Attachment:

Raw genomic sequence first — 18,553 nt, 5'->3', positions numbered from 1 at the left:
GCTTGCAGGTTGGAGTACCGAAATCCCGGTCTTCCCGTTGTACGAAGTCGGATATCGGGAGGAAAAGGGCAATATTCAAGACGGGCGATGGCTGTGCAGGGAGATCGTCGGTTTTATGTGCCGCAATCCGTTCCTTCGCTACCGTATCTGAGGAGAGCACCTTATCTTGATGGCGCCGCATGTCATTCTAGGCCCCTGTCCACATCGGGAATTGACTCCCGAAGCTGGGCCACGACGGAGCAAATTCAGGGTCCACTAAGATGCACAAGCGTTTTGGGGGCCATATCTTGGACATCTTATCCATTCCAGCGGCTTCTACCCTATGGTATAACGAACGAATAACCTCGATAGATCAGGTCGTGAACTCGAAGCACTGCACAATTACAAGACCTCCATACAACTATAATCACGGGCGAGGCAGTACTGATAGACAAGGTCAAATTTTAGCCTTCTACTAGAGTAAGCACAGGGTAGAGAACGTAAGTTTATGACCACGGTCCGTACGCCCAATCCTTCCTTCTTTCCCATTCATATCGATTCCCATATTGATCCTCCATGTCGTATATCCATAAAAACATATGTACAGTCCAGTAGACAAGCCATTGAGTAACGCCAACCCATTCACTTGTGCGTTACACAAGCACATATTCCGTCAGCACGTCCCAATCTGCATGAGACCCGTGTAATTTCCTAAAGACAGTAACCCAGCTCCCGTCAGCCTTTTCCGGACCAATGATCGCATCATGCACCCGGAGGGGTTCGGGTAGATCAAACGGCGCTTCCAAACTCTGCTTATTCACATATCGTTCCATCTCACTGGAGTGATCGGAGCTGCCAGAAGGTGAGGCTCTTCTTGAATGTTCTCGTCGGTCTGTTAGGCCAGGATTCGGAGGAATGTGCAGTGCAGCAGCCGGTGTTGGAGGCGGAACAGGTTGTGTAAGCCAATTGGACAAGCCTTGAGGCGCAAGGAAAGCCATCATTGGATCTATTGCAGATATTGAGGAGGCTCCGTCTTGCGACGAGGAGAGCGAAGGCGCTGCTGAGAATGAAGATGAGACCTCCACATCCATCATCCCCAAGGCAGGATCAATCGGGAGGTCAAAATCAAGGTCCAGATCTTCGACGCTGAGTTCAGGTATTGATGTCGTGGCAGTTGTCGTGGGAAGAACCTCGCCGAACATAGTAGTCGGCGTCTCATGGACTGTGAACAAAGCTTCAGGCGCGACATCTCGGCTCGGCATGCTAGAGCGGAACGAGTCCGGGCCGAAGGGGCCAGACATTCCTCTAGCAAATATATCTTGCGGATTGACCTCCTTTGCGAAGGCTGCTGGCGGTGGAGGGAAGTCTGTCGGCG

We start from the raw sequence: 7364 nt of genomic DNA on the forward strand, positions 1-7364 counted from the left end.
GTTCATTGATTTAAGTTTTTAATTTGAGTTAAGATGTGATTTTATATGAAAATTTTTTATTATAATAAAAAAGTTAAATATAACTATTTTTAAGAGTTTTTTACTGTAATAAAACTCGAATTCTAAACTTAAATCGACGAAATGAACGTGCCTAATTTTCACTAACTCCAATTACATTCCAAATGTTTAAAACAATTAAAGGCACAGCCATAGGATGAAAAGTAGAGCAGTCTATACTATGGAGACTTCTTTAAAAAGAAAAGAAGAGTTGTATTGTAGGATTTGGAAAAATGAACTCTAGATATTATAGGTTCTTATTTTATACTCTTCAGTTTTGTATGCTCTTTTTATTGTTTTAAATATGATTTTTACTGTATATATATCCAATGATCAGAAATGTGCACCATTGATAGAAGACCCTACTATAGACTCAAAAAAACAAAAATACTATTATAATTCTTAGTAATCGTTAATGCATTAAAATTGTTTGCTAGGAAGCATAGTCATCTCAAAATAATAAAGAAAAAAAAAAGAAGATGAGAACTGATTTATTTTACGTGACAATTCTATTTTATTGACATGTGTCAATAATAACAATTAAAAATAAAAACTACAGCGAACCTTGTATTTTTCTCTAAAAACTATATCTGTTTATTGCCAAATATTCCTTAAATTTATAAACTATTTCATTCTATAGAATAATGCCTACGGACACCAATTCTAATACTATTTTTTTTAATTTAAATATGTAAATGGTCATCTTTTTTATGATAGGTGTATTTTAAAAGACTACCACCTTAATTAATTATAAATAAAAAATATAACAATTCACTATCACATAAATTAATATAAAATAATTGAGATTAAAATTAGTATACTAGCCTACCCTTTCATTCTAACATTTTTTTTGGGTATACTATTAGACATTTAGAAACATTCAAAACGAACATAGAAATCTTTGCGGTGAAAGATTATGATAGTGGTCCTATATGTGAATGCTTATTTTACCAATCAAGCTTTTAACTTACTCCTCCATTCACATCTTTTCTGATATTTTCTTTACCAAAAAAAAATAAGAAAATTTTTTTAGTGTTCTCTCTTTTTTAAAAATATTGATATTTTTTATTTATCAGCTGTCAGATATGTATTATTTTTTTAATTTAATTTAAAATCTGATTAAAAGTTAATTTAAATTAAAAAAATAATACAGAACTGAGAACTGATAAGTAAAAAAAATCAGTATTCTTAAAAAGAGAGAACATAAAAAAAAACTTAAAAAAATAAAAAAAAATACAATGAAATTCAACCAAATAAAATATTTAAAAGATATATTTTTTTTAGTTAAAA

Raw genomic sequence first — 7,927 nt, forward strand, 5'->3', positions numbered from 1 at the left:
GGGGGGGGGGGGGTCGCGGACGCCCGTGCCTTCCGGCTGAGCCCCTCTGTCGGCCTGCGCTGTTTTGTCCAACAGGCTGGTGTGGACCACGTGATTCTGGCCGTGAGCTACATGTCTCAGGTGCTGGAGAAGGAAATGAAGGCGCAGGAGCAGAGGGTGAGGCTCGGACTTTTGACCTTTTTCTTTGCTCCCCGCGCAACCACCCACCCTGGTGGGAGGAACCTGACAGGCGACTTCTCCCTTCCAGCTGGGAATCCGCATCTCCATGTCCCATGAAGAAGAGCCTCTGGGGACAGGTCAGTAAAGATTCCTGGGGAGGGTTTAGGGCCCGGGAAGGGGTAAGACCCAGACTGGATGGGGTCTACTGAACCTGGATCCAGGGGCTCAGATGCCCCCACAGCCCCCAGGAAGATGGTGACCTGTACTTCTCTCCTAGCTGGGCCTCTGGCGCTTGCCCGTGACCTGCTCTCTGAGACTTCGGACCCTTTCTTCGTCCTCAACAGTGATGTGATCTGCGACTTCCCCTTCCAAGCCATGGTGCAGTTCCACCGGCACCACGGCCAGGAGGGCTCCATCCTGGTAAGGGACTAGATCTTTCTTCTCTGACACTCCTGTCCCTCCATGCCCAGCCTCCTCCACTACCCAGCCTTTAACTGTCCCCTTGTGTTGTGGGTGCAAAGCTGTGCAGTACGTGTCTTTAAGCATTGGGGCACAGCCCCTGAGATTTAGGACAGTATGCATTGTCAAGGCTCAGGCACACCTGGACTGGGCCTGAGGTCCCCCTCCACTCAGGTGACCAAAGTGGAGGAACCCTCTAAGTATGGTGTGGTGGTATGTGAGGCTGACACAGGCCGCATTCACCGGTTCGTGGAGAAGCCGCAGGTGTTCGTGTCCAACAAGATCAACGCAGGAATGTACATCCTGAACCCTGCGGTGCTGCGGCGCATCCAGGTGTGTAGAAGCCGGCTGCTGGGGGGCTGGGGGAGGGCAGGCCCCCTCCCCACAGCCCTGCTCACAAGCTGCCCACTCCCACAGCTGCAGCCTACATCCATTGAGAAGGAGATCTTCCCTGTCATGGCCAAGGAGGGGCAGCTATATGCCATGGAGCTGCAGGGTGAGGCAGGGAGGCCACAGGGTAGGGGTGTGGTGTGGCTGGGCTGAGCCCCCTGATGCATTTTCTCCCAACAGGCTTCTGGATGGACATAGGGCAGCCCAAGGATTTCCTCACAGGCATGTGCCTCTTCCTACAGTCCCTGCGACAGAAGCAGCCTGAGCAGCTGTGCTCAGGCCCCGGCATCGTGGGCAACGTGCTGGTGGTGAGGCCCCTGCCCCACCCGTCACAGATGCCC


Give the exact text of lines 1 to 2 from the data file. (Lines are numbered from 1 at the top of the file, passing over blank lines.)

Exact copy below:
Raw genomic sequence first — 18,553 nt, 5'->3', positions numbered from 1 at the left:
GCTTGCAGGTTGGAGTACCGAAATCCCGGTCTTCCCGTTGTACGAAGTCGGATATCGGGAGGAAAAGGGCAATATTCAAGACGGGCGATGGCTGTGCAGGGAGATCGTCGGTTTTATGTGCCGCAATCCGTTCCTTCGCTACCGTATCTGAGGAGAGCACCTTATCTTGATGGCGCCGCATGTCATTCTAGGCCCCTGTCCACATCGGGAATTGACTCCCGAAGCTGGGCCACGACGGAGCAAATTCAGGGTCCACTAAGATGCACAAGCGTTTTGGGGGCCATATCTTGGACATCTTATCCATTCCAGCGGCTTCTACCCTATGGTATAACGAACGAATAACCTCGATAGATCAGGTCGTGAACTCGAAGCACTGCACAATTACAAGACCTCCATACAACTATAATCACGGGCGAGGCAGTACTGATAGACAAGGTCAAATTTTAGCCTTCTACTAGAGTAAGCACAGGGTAGAGAACGTAAGTTTATGACCACGGTCCGTACGCCCAATCCTTCCTTCTTTCCCATTCATATCGATTCCCATATTGATCCTCCATGTCGTATATCCATAAAAACATATGTACAGTCCAGTAGACAAGCCATTGAGTAACGCCAACCCATTCACTTGTGCGTTACACAAGCACATATTCCGTCAGCACGTCCCAATCTGCATGAGACCCGTGTAATTTCCTAAAGACAGTAACCCAGCTCCCGTCAGCCTTTTCCGGACCAATGATCGCATCATGCACCCGGAGGGGTTCGGGTAGATCAAACGGCGCTTCCAAACTCTGCTTATTCACATATCGTTCCATCTCACTGGAGTGATCGGAGCTGCCAGAAGGTGAGGCTCTTCTTGAATGTTCTCGTCGGTCTGTTAGGCCAGGATTCGGAGGAATGTGCAGTGCAGCAGCCGGTGTTGGAGGCGGAACAGGTTGTGTAAGCCAATTGGACAAGCCTTGAGGCGCAAGGAAAGCCATCATTGGATCTATTGCAGATATTGAGGAGGCTCCGTCTTGCGACGAGGAGAGCGAAGGCGCTGCTGAGAATGAAGATGAGACCTCCACATCCATCATCCCCAAGGCAGGATCAATCGGGAGGTCAAAATCAAGGTCCAGATCTTCGACGCTGAGTTCAGGTATTGATGTCGTGGCAGTTGTCGTGGGAAGAACCTCGCCGAACATAGTAGTCGGCGTCTCATGGACTGTGAACAAAGCTTCAGGCGCGACATCTCGGCTCGGCATGCTAGAGCGGAACGAGTCCGGGCCGAAGGGGCCAGACATTCCTCTAGCAAATATATCTTGCGGATTGACCTCCTTTGCGAAGGCTGCTGGCGGTGGAGGGAAGTCTGTCGGCG